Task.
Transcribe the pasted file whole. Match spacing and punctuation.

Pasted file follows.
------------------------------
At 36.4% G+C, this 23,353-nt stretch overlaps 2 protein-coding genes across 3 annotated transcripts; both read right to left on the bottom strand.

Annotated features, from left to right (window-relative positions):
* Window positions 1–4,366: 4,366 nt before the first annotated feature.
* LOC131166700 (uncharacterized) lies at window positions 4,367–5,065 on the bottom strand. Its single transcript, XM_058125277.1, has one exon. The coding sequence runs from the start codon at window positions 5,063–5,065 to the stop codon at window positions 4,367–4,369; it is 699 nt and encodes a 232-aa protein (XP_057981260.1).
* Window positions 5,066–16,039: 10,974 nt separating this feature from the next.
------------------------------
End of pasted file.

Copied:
At 36.4% G+C, this 23,353-nt stretch overlaps 2 protein-coding genes across 3 annotated transcripts; both read right to left on the bottom strand.

Annotated features, from left to right (window-relative positions):
* Window positions 1–4,366: 4,366 nt before the first annotated feature.
* LOC131166700 (uncharacterized) lies at window positions 4,367–5,065 on the bottom strand. Its single transcript, XM_058125277.1, has one exon. The coding sequence runs from the start codon at window positions 5,063–5,065 to the stop codon at window positions 4,367–4,369; it is 699 nt and encodes a 232-aa protein (XP_057981260.1).
* Window positions 5,066–16,039: 10,974 nt separating this feature from the next.